Lifestyle Interventions for Type 2 Diabetes Remission

6/17/20
WRITTEN BY: T'ara Smith, MS, Nutrition Education
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Editor’s Note: This article covers research presented at the American Diabetes Association’s 80th Scientific Sessions (ADA 2020) and is not an endorsement of a specific eating pattern. Before starting any new diet, please consult your healthcare provider.


 

At ADA 2020, researchers presented data on the impact of lifestyle interventions in order to achieve Type 2 diabetes remission — a controversial subject in the T2D community. In the session, the presenters discussed the Diabetes Remission Clinical Trial (DiRECT) trial, low carbohydrate diets, and high fiber and plant-based diets to treat Type 2 diabetes.

What is Type 2 Diabetes Remission?

William Yancy, MD, from Duke Diet and Fitness, began the session by explaining that diabetes remission (as defined by the ADA) can be broken down into three types:

Partial Remission

Maintaining the following numbers for at least one year without diabetes medication:

  • A1C of less than 6.5 percent
  • Fasting glucose of 100-125 mg/dL

Complete Remission 

Maintaining the following numbers for at least one year without diabetes medication:

  • A1C of less than 5.7 percent
  • Fasting glucose of less than 100 mg/dL

Modified Remission 

While the duration to maintain these numbers isn’t often specified, modified remission is achieved with either the use of metformin or no diabetes medication. The additional criteria for remission are:

  • A1C of less than 6.5 percent
  • Fasting glucose of less than 126 mg/dL

Achieving Diabetes Remission in the DiRECT Trial

 

The DiRECT Trial by Diabetes UK, Newcastle University, and Glasgow University, studied the impact of a structured weight management program compared to the structured weight management program in people with Type 2 diabetes who weren’t on insulin. The average age of the participants was 55 years old with an average body mass index (BMI) of 34.6. The population was also predominantly white and male.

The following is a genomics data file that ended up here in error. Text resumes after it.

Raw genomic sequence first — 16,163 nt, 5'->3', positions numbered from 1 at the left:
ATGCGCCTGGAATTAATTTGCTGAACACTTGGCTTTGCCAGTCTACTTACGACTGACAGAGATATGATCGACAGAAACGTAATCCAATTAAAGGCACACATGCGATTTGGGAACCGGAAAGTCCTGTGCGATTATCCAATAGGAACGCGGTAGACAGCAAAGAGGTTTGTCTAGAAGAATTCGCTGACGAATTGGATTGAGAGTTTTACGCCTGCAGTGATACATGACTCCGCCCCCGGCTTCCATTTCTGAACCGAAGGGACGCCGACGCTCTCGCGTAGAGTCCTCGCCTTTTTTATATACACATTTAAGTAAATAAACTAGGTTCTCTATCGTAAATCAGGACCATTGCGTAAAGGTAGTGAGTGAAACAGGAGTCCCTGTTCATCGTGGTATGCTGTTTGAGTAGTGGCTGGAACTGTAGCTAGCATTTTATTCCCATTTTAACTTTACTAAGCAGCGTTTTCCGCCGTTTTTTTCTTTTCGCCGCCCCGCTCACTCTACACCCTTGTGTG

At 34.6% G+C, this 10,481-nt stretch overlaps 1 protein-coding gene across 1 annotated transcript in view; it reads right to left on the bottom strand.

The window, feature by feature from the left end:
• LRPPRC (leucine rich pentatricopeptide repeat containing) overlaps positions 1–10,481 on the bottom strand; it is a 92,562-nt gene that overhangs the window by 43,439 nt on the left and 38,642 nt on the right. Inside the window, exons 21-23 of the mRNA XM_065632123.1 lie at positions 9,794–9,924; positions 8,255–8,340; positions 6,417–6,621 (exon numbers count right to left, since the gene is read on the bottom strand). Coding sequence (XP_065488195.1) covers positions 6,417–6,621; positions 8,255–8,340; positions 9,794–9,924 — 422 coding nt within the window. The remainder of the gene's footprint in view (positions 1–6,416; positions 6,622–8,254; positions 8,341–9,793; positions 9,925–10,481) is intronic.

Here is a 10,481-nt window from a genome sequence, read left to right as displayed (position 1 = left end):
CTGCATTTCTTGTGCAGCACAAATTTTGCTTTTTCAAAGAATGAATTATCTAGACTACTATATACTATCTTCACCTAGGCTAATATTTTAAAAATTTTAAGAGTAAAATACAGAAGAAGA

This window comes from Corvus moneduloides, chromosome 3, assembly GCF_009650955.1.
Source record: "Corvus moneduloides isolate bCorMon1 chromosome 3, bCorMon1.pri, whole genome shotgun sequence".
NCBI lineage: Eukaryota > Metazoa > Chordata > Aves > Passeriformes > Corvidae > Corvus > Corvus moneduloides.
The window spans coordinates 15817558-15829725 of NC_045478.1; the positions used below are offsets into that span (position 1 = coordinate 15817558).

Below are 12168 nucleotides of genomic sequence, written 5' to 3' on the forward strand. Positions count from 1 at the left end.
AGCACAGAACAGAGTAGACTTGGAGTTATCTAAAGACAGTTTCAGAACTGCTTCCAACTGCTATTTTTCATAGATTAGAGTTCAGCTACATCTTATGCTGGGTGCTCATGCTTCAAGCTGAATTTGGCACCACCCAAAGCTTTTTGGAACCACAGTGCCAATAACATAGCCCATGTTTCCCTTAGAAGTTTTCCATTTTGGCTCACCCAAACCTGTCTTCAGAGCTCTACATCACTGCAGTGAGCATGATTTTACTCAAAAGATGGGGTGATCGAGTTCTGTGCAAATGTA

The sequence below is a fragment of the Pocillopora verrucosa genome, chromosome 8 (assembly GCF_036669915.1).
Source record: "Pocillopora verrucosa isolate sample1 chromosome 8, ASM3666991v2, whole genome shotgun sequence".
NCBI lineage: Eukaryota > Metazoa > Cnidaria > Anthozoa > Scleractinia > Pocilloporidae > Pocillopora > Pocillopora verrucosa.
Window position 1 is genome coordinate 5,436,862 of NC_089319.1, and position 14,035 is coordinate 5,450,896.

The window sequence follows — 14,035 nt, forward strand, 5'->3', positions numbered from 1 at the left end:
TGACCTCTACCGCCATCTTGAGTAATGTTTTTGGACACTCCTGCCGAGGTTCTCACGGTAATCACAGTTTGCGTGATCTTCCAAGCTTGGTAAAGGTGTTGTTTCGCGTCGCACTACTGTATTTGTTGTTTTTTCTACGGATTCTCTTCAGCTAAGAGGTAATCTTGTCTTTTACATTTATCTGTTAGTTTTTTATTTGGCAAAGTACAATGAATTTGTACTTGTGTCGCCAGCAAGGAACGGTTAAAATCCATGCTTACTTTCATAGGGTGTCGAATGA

Alison Barnes, RD, from Newcastle University discussed the lifestyle interventions people with diabetes in the DiRECT trial underwent to achieve diabetes remission.

At the beginning of the study, participants were put on a very low-calorie diet (VLCD) and were taken off diabetic medication and medication used to treat hypertension. A VLCD is a medically-supervised diet where an individual consumes about 800 calories or less per day. Initially all calories come in the form of meal replacement shakes. Over a period of months,  patients are reintroduced to solid foods. Barnes gave some examples of why liquid diets are beneficial for those who aim to lose weight:

  • Complete nutrition in fewer calories.
  • Triggers for eating stand out, which is helpful when it’s time to reintroduce people back to normal foods and address those triggers.
  • Easier to break and reform habits while creating a blank slate to improve eating habits
  • Gives the individual a break from making eating decisions, a benefit especially for those who have complex relationships from food.
  • Motivation from rapid weight loss. While it’s different than the motivation and satisfaction from gradual weight loss, liquid diets can help individuals stay motivated from the weight loss from a liquid diet.

Barnes also listed some potential side effects to liquid diets such as:

  • Constipation
  • Sensitivity to the cold due to the loss of body fat
  • Dizziness as blood pressure begins to come down. At this point, the management of medications to treat hypertension must be addressed.
  • For the first few days, individuals experience hunger and fatigue.
  • Hypoglycemia. For people with diabetes, any glucose-lowering medications have to be managed and adjusted.

How do low-calorie diets achieve Type 2 remission? Barnes cited the Twin Cycles of Type 2 Diabetes as potential explanation. The Twin Cycles hypothesis of Type 2 diabetes states that Type 2 diabetes is caused by excess fat in the liver and pancreas. In this process, the excess fat causes the liver to produce too much glucose. At the same time, the liver exports that extra fat to all of the body’s tissues, including the pancreas, and within the pancreas, its function to produce insulin becomes impaired. To put Type 2 diabetes in remission, the hypothesis claims the Twin Cycles must be reversed, specifically with a low-calorie diet and subsequently weight loss.